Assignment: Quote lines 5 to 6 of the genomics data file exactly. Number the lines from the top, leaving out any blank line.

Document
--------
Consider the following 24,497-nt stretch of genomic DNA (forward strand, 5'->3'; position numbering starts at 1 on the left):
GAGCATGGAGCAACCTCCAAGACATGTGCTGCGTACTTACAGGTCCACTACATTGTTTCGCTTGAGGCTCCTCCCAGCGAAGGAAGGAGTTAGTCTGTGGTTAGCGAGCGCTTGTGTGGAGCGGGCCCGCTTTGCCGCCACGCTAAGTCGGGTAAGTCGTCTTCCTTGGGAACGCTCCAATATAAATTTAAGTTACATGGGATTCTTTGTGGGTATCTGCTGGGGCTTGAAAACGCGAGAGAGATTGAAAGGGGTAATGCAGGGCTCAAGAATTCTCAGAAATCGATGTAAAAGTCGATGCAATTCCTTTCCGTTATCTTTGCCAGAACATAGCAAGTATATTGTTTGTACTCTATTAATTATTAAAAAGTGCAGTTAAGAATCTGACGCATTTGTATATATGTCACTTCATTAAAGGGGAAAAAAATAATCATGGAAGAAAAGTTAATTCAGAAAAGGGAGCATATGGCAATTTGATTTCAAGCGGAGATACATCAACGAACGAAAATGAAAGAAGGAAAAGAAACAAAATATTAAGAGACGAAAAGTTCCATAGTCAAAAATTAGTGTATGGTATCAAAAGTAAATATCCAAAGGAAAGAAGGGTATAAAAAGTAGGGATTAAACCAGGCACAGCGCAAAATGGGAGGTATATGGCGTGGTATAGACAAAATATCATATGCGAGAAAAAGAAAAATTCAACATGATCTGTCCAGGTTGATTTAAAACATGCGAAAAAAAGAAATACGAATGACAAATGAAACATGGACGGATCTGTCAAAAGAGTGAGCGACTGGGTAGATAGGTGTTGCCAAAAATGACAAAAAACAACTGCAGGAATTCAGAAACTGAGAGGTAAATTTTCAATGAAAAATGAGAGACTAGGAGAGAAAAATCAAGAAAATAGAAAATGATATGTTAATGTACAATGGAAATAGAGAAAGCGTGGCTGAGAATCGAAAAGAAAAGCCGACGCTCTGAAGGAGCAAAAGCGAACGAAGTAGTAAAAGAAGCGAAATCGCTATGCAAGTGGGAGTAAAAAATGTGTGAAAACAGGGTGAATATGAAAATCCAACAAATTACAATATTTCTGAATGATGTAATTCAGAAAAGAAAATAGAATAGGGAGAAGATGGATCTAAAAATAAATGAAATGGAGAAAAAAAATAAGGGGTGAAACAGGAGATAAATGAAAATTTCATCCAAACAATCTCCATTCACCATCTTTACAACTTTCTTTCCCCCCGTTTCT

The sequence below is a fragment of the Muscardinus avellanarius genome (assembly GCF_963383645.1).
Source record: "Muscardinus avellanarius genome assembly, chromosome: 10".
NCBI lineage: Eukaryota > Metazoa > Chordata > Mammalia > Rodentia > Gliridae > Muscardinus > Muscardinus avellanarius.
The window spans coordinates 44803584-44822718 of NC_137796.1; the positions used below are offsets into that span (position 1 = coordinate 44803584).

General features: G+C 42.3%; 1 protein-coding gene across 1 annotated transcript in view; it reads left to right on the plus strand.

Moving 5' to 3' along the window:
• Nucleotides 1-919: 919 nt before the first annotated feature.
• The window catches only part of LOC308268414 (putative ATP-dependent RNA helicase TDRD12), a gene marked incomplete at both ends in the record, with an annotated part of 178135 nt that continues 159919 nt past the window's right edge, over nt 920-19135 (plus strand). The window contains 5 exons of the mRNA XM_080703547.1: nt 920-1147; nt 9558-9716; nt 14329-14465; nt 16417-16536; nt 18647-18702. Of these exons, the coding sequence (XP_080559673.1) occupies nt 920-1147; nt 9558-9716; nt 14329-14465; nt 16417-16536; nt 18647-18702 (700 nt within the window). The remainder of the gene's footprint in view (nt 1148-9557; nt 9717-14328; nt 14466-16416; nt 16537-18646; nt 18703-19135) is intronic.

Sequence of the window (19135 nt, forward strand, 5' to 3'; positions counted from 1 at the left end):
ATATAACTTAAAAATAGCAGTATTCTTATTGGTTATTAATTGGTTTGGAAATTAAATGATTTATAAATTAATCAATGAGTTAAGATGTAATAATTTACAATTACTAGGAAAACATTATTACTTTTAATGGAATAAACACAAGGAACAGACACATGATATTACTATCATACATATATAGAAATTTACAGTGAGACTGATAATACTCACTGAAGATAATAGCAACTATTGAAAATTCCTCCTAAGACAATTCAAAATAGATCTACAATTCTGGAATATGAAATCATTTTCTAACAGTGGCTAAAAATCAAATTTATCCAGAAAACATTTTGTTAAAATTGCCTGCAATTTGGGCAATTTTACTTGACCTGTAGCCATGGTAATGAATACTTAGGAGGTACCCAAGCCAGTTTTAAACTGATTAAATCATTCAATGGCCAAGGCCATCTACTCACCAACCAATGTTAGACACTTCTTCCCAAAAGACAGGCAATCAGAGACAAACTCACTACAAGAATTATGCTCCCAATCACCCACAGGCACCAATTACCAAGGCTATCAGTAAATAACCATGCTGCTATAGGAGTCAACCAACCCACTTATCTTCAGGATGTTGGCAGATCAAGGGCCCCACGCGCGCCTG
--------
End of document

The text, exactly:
NCBI lineage: Eukaryota > Metazoa > Chordata > Mammalia > Rodentia > Gliridae > Muscardinus > Muscardinus avellanarius.
The window spans coordinates 44803584-44822718 of NC_137796.1; the positions used below are offsets into that span (position 1 = coordinate 44803584).